This work is supported by the MiSPiA (microelectronic single-photon 3D imaging arrays) project under the ICT theme of the European Commission's 7th Framework Programme (FP7, 2007–2013), grant 257646.8The consortium consists of seven partners from the Politecnico di Milano, Italy, the Fraunhofer Institute for Microelectronic Circuits and Systems, Germany, Heriot-Watt University, Scotland, Micro Photon Devices srl, Italy, Centro Ricerche Fiat, Italy, EMZA Visual Sense, Israel, and CF Consulting, Italy.


Franco Zappa, Alberto Tosi
Department of Electronics, Information, and Bioengineering
Politecnico di Milano (POLIMI)
Milan, Italy

References:
1. F. Zappa, S. Tisa, A. Tosi, S. Cova, Principles and features of single-photon avalanche diode arrays, Sens. Actuat. A 140, p. 103-112, 2007.
2. S. Tisa, F. Zappa, A. Tosi, S. Cova, Electronics for single photon avalanche diode arrays, Sens. Actuat. A 140, p. 113-122, 2007.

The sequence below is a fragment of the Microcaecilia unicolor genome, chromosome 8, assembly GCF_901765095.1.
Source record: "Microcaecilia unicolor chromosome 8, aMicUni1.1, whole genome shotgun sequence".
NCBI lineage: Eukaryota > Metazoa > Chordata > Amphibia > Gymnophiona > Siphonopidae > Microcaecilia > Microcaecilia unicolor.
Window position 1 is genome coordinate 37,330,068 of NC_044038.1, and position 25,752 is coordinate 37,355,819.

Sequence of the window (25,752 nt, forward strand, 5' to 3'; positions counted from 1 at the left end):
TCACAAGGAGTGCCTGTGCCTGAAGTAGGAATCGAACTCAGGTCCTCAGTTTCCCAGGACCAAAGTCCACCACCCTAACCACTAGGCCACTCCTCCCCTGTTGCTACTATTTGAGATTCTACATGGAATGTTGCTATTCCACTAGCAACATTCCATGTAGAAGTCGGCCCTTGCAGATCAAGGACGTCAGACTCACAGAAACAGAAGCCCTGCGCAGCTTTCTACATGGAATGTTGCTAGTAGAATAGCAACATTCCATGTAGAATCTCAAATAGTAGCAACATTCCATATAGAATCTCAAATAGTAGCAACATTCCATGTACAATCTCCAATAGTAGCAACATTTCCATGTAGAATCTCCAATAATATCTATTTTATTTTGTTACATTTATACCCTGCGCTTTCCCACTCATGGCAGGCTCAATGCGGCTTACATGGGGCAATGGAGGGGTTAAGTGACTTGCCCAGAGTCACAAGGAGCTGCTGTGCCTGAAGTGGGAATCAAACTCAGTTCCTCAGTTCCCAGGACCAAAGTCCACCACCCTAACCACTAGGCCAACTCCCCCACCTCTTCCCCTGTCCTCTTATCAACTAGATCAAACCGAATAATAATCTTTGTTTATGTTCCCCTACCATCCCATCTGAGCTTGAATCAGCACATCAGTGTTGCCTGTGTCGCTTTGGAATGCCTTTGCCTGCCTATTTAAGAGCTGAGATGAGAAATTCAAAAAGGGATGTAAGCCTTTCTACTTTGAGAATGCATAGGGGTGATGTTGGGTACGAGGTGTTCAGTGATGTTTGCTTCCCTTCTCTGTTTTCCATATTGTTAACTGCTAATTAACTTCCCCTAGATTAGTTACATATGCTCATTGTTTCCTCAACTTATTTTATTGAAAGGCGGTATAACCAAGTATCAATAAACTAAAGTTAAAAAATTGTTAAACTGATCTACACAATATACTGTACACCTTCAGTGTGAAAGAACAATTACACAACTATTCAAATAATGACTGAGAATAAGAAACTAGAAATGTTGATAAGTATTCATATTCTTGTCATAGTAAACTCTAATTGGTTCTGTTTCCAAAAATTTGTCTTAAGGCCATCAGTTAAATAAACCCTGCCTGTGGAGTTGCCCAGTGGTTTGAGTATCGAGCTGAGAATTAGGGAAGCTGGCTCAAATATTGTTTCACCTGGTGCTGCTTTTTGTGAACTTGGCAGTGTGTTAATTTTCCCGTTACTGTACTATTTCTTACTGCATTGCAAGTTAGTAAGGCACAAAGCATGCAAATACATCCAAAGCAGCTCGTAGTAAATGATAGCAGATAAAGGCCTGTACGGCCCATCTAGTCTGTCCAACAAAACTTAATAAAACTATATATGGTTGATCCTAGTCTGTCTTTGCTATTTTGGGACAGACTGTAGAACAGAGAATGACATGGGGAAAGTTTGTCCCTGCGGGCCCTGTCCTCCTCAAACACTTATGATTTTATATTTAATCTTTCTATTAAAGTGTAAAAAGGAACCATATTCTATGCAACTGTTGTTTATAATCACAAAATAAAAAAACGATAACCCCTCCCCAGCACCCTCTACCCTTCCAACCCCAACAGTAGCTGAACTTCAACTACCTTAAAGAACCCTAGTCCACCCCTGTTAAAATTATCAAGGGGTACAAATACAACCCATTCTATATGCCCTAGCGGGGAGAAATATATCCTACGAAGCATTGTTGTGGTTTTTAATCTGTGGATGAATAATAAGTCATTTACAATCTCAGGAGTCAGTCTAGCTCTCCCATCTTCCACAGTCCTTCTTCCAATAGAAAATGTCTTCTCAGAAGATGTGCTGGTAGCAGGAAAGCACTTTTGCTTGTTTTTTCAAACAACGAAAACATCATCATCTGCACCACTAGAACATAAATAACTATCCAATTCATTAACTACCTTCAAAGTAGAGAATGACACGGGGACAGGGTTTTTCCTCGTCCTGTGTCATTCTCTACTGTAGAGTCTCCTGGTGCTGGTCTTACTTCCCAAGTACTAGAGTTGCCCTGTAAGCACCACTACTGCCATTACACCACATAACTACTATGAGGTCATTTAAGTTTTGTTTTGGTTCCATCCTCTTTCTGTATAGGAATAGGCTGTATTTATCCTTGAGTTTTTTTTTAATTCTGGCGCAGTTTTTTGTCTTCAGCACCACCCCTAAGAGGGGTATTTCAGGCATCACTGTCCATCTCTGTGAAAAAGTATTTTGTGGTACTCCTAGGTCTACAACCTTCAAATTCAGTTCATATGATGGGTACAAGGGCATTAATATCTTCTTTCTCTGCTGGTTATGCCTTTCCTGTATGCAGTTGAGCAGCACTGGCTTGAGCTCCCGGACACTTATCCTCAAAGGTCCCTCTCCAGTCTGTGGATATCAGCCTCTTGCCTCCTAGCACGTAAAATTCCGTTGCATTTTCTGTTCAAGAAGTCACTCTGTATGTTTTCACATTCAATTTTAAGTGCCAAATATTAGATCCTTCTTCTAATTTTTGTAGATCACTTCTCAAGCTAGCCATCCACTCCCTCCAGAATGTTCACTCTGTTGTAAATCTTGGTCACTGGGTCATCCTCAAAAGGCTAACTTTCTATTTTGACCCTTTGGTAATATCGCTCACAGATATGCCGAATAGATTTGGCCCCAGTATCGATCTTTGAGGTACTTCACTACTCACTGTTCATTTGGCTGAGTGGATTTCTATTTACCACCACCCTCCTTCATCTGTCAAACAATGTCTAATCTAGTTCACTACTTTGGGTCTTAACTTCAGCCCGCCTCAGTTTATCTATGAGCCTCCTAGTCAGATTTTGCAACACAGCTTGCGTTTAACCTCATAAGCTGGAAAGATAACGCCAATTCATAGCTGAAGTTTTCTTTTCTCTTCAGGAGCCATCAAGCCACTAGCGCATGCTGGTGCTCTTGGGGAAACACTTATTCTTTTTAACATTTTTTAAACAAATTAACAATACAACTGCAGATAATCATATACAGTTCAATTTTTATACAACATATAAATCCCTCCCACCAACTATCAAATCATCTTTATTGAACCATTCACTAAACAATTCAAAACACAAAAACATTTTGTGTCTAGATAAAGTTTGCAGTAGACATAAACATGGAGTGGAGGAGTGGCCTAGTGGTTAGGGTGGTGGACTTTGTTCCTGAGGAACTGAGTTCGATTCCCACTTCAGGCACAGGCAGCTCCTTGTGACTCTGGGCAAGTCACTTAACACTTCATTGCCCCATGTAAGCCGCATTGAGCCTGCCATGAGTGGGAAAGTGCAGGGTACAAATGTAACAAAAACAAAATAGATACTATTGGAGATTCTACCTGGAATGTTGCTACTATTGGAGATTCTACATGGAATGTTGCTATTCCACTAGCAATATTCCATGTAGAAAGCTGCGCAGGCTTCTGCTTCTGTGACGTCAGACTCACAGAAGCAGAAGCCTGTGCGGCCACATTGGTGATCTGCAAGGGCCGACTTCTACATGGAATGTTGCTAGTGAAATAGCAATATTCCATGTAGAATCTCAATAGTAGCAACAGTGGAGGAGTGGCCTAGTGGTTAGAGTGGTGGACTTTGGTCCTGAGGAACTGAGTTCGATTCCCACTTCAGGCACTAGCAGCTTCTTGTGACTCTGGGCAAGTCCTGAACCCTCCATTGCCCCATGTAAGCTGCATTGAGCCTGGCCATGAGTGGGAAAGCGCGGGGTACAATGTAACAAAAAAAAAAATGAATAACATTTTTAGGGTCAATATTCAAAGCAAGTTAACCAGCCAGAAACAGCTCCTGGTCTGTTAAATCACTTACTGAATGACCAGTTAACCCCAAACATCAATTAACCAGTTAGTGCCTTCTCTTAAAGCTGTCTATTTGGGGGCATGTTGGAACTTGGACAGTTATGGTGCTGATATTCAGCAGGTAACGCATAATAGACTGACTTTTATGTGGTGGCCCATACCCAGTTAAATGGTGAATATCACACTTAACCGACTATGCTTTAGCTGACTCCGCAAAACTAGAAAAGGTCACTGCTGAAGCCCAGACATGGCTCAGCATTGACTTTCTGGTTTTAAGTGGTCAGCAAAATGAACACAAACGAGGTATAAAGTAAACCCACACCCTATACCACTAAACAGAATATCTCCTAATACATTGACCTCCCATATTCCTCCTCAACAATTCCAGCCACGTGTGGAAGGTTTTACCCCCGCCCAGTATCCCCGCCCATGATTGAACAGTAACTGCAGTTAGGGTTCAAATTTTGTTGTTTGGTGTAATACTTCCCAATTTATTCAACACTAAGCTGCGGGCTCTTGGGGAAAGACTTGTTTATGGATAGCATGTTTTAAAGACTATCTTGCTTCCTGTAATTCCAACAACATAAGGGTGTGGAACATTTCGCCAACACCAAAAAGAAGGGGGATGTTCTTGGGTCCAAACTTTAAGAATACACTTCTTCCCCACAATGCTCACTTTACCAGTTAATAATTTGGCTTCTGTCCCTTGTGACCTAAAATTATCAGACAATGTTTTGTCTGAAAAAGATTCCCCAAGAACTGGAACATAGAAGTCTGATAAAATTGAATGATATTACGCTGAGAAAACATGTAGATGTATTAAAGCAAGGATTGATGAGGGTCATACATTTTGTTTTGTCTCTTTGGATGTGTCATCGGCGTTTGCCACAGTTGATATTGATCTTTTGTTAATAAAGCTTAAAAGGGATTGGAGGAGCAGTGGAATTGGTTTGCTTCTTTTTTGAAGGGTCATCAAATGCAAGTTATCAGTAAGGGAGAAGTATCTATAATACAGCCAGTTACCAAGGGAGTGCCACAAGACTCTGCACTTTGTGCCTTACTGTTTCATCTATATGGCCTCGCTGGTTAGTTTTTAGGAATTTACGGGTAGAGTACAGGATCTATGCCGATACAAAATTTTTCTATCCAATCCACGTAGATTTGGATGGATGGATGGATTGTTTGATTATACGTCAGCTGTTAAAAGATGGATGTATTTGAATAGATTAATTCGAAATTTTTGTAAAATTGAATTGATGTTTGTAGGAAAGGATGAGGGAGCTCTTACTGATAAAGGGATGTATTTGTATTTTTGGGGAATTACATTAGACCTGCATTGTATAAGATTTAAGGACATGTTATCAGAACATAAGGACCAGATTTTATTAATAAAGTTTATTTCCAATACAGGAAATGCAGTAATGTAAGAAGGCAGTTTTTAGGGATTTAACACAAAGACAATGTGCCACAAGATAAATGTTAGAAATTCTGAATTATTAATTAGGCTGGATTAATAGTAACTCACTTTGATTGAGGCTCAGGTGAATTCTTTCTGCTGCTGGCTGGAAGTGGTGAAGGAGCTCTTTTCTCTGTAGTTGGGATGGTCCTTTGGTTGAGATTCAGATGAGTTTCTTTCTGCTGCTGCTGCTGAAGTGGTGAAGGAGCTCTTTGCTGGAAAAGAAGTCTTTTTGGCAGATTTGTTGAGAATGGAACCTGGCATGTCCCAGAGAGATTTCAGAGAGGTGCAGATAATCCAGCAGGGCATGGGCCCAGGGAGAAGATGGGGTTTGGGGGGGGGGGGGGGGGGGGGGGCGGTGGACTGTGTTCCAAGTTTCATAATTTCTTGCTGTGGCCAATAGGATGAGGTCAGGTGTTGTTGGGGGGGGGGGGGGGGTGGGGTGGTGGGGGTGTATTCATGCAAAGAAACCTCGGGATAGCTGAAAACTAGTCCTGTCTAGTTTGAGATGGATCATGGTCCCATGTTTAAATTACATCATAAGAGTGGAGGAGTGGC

3. F. Guerrieri, S. Tisa, A. Tosi, F. Zappa, Two-dimensional SPAD imaging camera for photon counting, IEEE Photon. J. 2(5), p. 759-774, 2010.
4. F. A. Villa, S. Bellisai, B. Markovic, S. Tisa, A. Tosi, F. Zappa, S. Weyers, D. Durini, W. Brockherde, U. Paschen, Low-noise and large-area CMOS SPADs with timing response free from slow tails, Proc. Eur. Solid-State Device Res. Conf. (ESSDERC), 2012.
5. D. Bronzi, F. A. Villa, S. Bellisai, S. Tisa, A. Tosi, G. Ripamonti, F. Zappa, S. Weyers, D. Durini, W. Brockherde, U. Paschen, Large-area CMOS SPADs with very low dark counting rate, Proc. SPIE 8631, p. 86311B,  2013. doi:10.1117/12.2004209
6. S. Bellisai, D. Bronzi, F. A. Villa, S. Tisa, A. Tosi, F. Zappa, Single-photon pulsed-light indirect time-of-flight 3D ranging, Opt. Express 21(4), p. 5086-5098, 2013.
7. F. A. Villa, B. Markovic, S. Bellisai, D. Bronzi, A. Tosi, F. Zappa, S. Tisa, D. Durini, S. Weyers, U. Paschen, W. Brockherde, SPAD smart pixel for time-of-flight and time-correlated single-photon counting measurements, IEEE Photon. J. 4(3), p. 795-804, 2012.
8. http://www.mispia.eu Homepage of the Microelectronic single-photon 3D imaging arrays project. Accessed 16 May 2013.